Najib Razak now claims that he was cheated by Jho Low, and more ludicrously, claimed he was not aware that anything was wrong because he was not told about it.

Tong Kooi Ong of the Edge Media spills the beans and sets the story straight on what really happened in You didn’t know Jho Low cheated us? I showed you evidence and you showed me the door:

He put the blame solely on Goldman Sachs and 1MDB’s lawyers and auditors for allowing wrongdoings to take place.

“They should have informed me if something was not right,” Najib said. “They clearly failed in carrying out their responsibilities.”

While Najib plays the victim for the peanut gallery, it's rather intriguing how he appears to have such a close relationship with Jho Low.

Tong Kooi Ong describes it:

I then proceeded to tell Najib that Jho Low must be held accountable and be prosecuted. This upset him. He immediately stood up, walked to the door and asked me to leave.

I was taken aback that he was so sensitive about Jho Low.

While The Edge’s reporting was focused on 1MDB and Jho Low, [Paul] Stadlen [(Najib's media adviser)] made it very clear that any attack on Jho Low was an attack on Najib, and that he was conveying this message from his boss.

If you choose to read just one article this coming week, I urge you to make it Tong Kooi Ong's expose. If this piece does not go viral, Malaysians are not worth their salt.

Najib wants you think that he was cheated and that he is innocent, but nothing could be further from the truth.

Do not be fooled.

Tuesday, 4 December 2018

GM Lay-Offs Extremely Depressing

I don't know if these are the stirrings of a tide that is to turn against Trump. It probably may not though, as his steadfast supporters haven't exactly been those who take thoughtful deliberation over emotion.

General Motors make a lot of cars, albeit not always well. They own a lot of brands. They diversify their operations and they certainly diversify their product.

Most of their American operations is based in the midwest, specifically in Michigan and Ohio. If you have ever lived in the US or met any midwesterners, you would know that these places are called the rust belt, i.e. there used to be quite a bit of industrial activity in the past, but that has largely waned - mostly because the jobs went east.

As Robert Reich writes in the Guardian:

Last week GM announced it would cut about 14,000 jobs in the politically vital swing states of Michigan and Ohio.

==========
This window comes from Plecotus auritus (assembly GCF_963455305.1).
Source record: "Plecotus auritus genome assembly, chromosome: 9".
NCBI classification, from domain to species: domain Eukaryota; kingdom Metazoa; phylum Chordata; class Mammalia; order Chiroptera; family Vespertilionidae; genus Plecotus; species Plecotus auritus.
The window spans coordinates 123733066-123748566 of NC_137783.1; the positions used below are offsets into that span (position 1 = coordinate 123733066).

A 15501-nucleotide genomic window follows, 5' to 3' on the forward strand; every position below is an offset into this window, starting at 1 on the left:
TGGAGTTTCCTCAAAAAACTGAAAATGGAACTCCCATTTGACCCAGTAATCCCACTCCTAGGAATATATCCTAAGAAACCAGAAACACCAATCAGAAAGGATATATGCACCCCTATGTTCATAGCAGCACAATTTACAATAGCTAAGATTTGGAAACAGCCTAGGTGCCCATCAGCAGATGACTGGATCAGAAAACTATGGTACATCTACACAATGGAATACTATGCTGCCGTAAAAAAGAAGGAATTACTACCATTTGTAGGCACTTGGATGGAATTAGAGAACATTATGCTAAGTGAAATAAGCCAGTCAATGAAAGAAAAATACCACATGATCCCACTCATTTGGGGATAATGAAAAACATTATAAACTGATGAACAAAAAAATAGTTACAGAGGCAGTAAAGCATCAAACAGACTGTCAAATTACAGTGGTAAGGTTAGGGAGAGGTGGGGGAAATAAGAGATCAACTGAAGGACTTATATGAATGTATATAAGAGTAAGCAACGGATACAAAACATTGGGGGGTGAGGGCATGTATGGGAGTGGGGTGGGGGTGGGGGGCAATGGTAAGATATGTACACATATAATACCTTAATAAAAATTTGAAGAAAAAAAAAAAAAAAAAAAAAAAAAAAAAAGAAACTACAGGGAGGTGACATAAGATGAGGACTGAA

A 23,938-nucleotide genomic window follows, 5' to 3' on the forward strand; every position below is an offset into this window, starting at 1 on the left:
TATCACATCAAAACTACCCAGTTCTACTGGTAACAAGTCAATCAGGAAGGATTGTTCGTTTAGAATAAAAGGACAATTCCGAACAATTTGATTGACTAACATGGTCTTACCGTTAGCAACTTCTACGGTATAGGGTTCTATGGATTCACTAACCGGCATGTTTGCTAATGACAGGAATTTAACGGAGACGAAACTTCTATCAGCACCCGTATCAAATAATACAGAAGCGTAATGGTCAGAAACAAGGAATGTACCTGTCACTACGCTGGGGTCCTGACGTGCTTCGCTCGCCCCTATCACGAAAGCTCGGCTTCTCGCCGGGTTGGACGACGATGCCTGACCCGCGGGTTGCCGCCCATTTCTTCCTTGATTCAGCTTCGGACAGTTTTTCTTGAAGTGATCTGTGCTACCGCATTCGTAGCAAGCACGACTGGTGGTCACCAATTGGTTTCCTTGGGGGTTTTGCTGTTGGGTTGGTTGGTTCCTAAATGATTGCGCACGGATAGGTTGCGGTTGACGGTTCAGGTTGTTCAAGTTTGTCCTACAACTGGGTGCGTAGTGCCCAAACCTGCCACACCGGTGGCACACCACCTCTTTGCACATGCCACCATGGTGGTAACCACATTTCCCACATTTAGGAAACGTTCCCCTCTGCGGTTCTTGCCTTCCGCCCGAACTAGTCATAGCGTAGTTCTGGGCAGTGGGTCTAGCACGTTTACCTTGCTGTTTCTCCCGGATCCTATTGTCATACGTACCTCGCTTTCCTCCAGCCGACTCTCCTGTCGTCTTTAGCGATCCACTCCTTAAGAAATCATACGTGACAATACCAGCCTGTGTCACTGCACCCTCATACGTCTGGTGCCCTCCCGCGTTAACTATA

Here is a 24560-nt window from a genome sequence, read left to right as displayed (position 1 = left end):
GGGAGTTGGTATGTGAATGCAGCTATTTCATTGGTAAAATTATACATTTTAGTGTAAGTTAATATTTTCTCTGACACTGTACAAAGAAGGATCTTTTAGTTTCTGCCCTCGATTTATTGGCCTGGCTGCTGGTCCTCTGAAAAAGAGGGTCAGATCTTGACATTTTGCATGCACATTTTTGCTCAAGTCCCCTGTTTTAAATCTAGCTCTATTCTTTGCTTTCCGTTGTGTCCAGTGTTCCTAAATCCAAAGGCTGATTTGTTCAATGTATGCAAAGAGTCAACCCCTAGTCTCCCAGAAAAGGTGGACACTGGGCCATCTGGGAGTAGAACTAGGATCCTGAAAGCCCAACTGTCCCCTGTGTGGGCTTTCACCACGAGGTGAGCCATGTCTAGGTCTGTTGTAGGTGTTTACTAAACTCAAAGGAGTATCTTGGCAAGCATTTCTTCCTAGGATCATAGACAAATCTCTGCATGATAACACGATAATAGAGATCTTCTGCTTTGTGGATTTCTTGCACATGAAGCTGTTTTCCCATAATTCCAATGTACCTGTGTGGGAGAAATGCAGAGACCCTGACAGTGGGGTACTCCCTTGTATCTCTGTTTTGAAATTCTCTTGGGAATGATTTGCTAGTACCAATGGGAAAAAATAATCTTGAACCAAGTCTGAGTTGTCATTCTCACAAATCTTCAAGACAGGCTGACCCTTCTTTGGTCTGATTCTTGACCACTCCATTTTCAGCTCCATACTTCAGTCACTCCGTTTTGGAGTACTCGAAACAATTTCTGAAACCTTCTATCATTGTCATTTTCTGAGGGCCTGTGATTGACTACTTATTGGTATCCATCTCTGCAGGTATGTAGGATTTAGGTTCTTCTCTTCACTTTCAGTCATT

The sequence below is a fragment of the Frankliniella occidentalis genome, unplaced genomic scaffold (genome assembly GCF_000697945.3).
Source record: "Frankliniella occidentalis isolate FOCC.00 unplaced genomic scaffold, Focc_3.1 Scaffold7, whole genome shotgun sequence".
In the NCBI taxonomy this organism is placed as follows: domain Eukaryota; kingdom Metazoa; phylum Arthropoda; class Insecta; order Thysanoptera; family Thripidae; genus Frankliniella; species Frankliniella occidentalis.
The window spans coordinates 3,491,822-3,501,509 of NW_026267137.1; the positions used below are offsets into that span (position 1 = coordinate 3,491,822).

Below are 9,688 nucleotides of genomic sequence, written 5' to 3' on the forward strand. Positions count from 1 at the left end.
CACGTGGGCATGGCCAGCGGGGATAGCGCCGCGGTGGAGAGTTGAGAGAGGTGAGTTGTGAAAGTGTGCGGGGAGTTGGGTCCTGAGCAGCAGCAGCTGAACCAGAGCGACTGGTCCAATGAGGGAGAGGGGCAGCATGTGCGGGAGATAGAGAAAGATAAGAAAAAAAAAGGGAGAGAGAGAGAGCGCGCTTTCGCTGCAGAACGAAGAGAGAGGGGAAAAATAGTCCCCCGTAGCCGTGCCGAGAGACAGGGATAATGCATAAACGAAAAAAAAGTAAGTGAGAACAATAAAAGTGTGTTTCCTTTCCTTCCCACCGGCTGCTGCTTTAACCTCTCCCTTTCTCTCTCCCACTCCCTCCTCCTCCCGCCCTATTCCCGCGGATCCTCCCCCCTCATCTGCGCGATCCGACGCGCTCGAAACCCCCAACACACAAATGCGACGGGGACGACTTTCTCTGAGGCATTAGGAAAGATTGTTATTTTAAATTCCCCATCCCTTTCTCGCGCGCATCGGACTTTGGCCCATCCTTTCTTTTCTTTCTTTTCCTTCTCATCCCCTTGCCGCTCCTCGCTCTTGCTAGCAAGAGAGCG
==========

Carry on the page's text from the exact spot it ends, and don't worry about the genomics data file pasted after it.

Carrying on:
This doesn’t quite square with the giant $1.5tn tax cut Trump and the Republicans in Congress enacted last December. Its official rationale was to help big corporations make more investments in America and thereby create more jobs. Trump then told Ohio residents “don’t sell your homes”, because lost auto-making jobs “are all coming back”.

GM got a nice windfall from the tax cut. The company has already saved more than $150m this year, according to GM’s latest financial report. But many of those Ohio residents probably should have sold their homes.

What did GM do with the money that they got from the tax cut and the wages they do not have to pay anymore? They bought back their own shares!! - this is frequently done to boost the share price.

Reich continues:

In 2010, when GM emerged from the bailout and went public again, it boasted to Wall Street that it was making 43% of its cars in places where labor cost less than $15 an hour, while in North America it could now pay “lower-tiered” wages and benefits for new employees.

So this year, when the costs of producing many of its cars in Ohio and Detroit got too high (due in part to Trump’s tariffs on foreign steel), GM simply decided to shift more production to Mexico in order to boost profits.

In light of GM’s decision, Trump is also demanding the company close one of its plants in China. But this raises a second reality of shareholder-first global capitalism that has apparently been lost on Trump: GM doesn’t make many cars in China for export to the United States. Almost all of the cars it makes in China are for sale there.

In fact, GM is now making and selling more cars in China than it does in the United States. “China is playing a key role in the company’s strategy,” says GM’s CEO, Mary Barra.

Even as Trump has escalated his trade war with China, GM has invested in state-of-the-art electrification, autonomous vehicles and ride-sharing technologies there.

I don't know what to say. America is shooting itself in the foot on a rather consistent basis.

There's a part of me that agrees with Robert Reich. The emphasis on keeping shareholders happy while depressing workers' wages is wrong.

But I lived and worked in the US as an engineer for 5 years. During that time, I was always looking to prove my worth (yes, I know, typical Malaysian inferiority complex) and add value to whatever I was doing.

The unfortunate part was that my American co-workers were less keen on going the extra mile. It was always assumed that they were entitled to the job they had and the key thing was to keep to themselves what they knew, lest someone steal their job from them.

The problem with that is, this sort of defensiveness suppresses innovation. It only encourages complacency. Americans think that their nation is (and to be fair, it once was) successful because they are an inherently successful race of people.